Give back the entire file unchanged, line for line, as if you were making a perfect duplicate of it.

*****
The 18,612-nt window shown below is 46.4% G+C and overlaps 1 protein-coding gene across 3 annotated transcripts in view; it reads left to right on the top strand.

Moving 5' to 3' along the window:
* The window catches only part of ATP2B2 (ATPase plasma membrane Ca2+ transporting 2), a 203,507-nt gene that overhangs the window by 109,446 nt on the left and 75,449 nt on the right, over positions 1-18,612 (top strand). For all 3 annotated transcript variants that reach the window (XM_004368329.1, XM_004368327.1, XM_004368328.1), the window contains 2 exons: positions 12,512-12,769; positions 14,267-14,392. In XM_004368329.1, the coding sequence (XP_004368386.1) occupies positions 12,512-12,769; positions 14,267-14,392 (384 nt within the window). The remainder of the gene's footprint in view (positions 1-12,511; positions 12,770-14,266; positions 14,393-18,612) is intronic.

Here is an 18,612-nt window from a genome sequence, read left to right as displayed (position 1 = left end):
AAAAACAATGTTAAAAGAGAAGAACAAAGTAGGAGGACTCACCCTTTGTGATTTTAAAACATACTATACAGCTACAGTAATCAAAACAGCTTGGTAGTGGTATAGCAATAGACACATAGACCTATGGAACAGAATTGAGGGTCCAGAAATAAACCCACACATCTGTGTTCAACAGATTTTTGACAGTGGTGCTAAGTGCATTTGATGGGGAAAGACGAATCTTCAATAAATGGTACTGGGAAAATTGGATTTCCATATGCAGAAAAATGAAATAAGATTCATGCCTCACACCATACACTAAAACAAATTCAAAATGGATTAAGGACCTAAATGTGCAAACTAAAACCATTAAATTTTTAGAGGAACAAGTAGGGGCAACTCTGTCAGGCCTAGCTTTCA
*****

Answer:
The 18,612-nt window shown below is 46.4% G+C and overlaps 1 protein-coding gene across 3 annotated transcripts in view; it reads left to right on the top strand.

Moving 5' to 3' along the window:
* The window catches only part of ATP2B2 (ATPase plasma membrane Ca2+ transporting 2), a 203,507-nt gene that overhangs the window by 109,446 nt on the left and 75,449 nt on the right, over positions 1-18,612 (top strand). For all 3 annotated transcript variants that reach the window (XM_004368329.1, XM_004368327.1, XM_004368328.1), the window contains 2 exons: positions 12,512-12,769; positions 14,267-14,392. In XM_004368329.1, the coding sequence (XP_004368386.1) occupies positions 12,512-12,769; positions 14,267-14,392 (384 nt within the window). The remainder of the gene's footprint in view (positions 1-12,511; positions 12,770-14,266; positions 14,393-18,612) is intronic.

Here is an 18,612-nt window from a genome sequence, read left to right as displayed (position 1 = left end):
AAAAACAATGTTAAAAGAGAAGAACAAAGTAGGAGGACTCACCCTTTGTGATTTTAAAACATACTATACAGCTACAGTAATCAAAACAGCTTGGTAGTGGTATAGCAATAGACACATAGACCTATGGAACAGAATTGAGGGTCCAGAAATAAACCCACACATCTGTGTTCAACAGATTTTTGACAGTGGTGCTAAGTGCATTTGATGGGGAAAGACGAATCTTCAATAAATGGTACTGGGAAAATTGGATTTCCATATGCAGAAAAATGAAATAAGATTCATGCCTCACACCATACACTAAAACAAATTCAAAATGGATTAAGGACCTAAATGTGCAAACTAAAACCATTAAATTTTTAGAGGAACAAGTAGGGGCAACTCTGTCAGGCCTAGCTTTCA